There is not one shoe for everyone! As I have found over the years working with developing elite and college age athletes shoes are a matter of fit, preference, price, injuries and yes, style.
A sweet shoe
I found my “golden shoe” once in the stores of Fleet Feet Sports in Chico, Calif.: the Addidas Supernova Classic. I wore that shoe for 10 years until they discontinued the line. I never got injured wearing them. I could manage 400-500 miles per pair. They fit snug — but not too snug. They were the right price for a struggling college student. And they looked pretty on my feet.
Advice when shoe shopping
Remember to take these considerations into mind when picking up a pair of training shoes:
- Go to a local running store and do a treadmill test to see if you need a shoe for pronation or supination (See below for an explanation.)
- Don’t get a popular brand or style, just because they are popular or stylish.
Know how your shoe will affect you. You’ll be with them for a while!
— Brian Locher
About the coach
Brian Locher serves as the co-race director for the City to the Sea Half Marathon and 5K — a fundraiser for Cuesta’s running programs. He’s also the head coach for the Cuesta College cross country, and track and field teams. He joined Cuesta’s athletic department in 2007. Locher is from Northern California where he competed at Chico State University and was a member of several national-caliber cross country teams. He competes competitively for the Asics Aggies Running Club, a Northern California-based distance running group founded in 1976 by alumni of UC Davis, and coaches a number of developing, elite athletes.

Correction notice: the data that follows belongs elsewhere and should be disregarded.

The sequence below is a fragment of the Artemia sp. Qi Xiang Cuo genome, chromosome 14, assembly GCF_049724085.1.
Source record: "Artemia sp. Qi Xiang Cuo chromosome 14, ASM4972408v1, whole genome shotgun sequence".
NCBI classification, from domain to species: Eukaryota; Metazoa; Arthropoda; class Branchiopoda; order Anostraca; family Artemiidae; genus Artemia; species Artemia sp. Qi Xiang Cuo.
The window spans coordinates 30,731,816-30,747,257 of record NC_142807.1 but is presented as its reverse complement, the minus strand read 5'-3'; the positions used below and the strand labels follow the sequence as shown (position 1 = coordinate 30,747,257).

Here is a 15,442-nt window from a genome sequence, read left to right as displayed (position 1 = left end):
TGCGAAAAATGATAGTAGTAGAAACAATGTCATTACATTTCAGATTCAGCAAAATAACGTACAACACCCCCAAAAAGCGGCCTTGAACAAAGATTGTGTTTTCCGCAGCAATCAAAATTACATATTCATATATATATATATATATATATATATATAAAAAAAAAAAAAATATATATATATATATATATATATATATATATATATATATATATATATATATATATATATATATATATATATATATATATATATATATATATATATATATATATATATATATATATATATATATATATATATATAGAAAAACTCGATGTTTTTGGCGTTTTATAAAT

How does your foot fall?
The outside part of the heel makes initial contact with the ground. The foot “rolls” inward about 15 percent, comes in complete contact with the ground, and can support your body weight without any problem. The rolling in of the foot optimally distributes the forces of impact. This movement is called “pronation,” and it’s critical to proper shock absorption. At the end of the gait cycle, you push off evenly from the front of the foot.
This occurs when the foot rolls inward more than the ideal 15 percent. This means the foot and ankle have problems stabilizing the body, and shock isn’t absorbed as efficiently. At the end of the gait cycle, the front of the foot pushes off the ground using mainly the big toe and second toe, which then must do all the work.
Again, the outside of the heel makes initial contact with the ground. But the inward movement of the foot occurs at less than 15 percent (i.e., there is less rolling in than for those with normal or flat feet). Consequently, forces of impact are concentrated on a smaller area of the foot (the outside part), and are not distributed as efficiently. In the push-off phase, most of the work is done by the smaller toes on the outside of the foot. This places extra stress on the foot and can result in iliotibial band syndrome of the knee, Achilles tendinitis, plantar fasciitis.
Source: Runner’s World